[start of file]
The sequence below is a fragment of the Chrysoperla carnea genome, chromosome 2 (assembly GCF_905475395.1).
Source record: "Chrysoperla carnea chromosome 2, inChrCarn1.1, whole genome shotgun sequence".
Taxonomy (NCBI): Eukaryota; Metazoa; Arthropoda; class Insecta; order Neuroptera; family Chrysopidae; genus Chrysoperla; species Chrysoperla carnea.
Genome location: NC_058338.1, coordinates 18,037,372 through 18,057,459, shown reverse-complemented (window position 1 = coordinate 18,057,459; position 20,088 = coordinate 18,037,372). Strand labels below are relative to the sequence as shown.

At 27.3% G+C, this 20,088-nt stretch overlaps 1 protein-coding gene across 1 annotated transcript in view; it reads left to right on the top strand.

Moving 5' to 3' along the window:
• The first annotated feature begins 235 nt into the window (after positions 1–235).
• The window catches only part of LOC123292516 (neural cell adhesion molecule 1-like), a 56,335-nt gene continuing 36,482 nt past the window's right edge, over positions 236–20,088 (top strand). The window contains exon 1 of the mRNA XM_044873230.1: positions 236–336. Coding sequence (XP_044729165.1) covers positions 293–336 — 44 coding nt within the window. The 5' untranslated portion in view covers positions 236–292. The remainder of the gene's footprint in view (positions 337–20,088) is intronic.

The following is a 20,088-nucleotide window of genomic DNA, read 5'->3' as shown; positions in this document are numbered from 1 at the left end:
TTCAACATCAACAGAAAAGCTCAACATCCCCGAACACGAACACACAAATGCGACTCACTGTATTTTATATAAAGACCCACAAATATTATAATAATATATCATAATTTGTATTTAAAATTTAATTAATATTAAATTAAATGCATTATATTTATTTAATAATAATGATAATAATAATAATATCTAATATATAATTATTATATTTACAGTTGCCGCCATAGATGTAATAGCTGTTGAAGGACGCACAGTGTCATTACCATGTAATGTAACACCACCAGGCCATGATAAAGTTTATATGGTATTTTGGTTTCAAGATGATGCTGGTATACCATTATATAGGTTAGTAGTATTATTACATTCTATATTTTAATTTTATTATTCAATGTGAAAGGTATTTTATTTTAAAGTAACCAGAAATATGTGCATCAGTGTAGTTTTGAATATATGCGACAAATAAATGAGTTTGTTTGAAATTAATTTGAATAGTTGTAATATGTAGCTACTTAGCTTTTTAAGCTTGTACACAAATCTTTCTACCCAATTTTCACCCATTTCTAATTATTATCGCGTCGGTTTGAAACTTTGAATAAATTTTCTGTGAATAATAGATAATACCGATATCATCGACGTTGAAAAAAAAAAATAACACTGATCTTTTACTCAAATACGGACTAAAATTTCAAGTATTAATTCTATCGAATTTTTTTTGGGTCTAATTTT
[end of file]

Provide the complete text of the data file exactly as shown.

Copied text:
The sequence below is a fragment of the Chrysoperla carnea genome, chromosome 2 (assembly GCF_905475395.1).
Source record: "Chrysoperla carnea chromosome 2, inChrCarn1.1, whole genome shotgun sequence".
Taxonomy (NCBI): Eukaryota; Metazoa; Arthropoda; class Insecta; order Neuroptera; family Chrysopidae; genus Chrysoperla; species Chrysoperla carnea.
Genome location: NC_058338.1, coordinates 18,037,372 through 18,057,459, shown reverse-complemented (window position 1 = coordinate 18,057,459; position 20,088 = coordinate 18,037,372). Strand labels below are relative to the sequence as shown.

At 27.3% G+C, this 20,088-nt stretch overlaps 1 protein-coding gene across 1 annotated transcript in view; it reads left to right on the top strand.

Moving 5' to 3' along the window:
• The first annotated feature begins 235 nt into the window (after positions 1–235).
• The window catches only part of LOC123292516 (neural cell adhesion molecule 1-like), a 56,335-nt gene continuing 36,482 nt past the window's right edge, over positions 236–20,088 (top strand). The window contains exon 1 of the mRNA XM_044873230.1: positions 236–336. Coding sequence (XP_044729165.1) covers positions 293–336 — 44 coding nt within the window. The 5' untranslated portion in view covers positions 236–292. The remainder of the gene's footprint in view (positions 337–20,088) is intronic.

The following is a 20,088-nucleotide window of genomic DNA, read 5'->3' as shown; positions in this document are numbered from 1 at the left end:
TTCAACATCAACAGAAAAGCTCAACATCCCCGAACACGAACACACAAATGCGACTCACTGTATTTTATATAAAGACCCACAAATATTATAATAATATATCATAATTTGTATTTAAAATTTAATTAATATTAAATTAAATGCATTATATTTATTTAATAATAATGATAATAATAATAATATCTAATATATAATTATTATATTTACAGTTGCCGCCATAGATGTAATAGCTGTTGAAGGACGCACAGTGTCATTACCATGTAATGTAACACCACCAGGCCATGATAAAGTTTATATGGTATTTTGGTTTCAAGATGATGCTGGTATACCATTATATAGGTTAGTAGTATTATTACATTCTATATTTTAATTTTATTATTCAATGTGAAAGGTATTTTATTTTAAAGTAACCAGAAATATGTGCATCAGTGTAGTTTTGAATATATGCGACAAATAAATGAGTTTGTTTGAAATTAATTTGAATAGTTGTAATATGTAGCTACTTAGCTTTTTAAGCTTGTACACAAATCTTTCTACCCAATTTTCACCCATTTCTAATTATTATCGCGTCGGTTTGAAACTTTGAATAAATTTTCTGTGAATAATAGATAATACCGATATCATCGACGTTGAAAAAAAAAAATAACACTGATCTTTTACTCAAATACGGACTAAAATTTCAAGTATTAATTCTATCGAATTTTTTTTGGGTCTAATTTT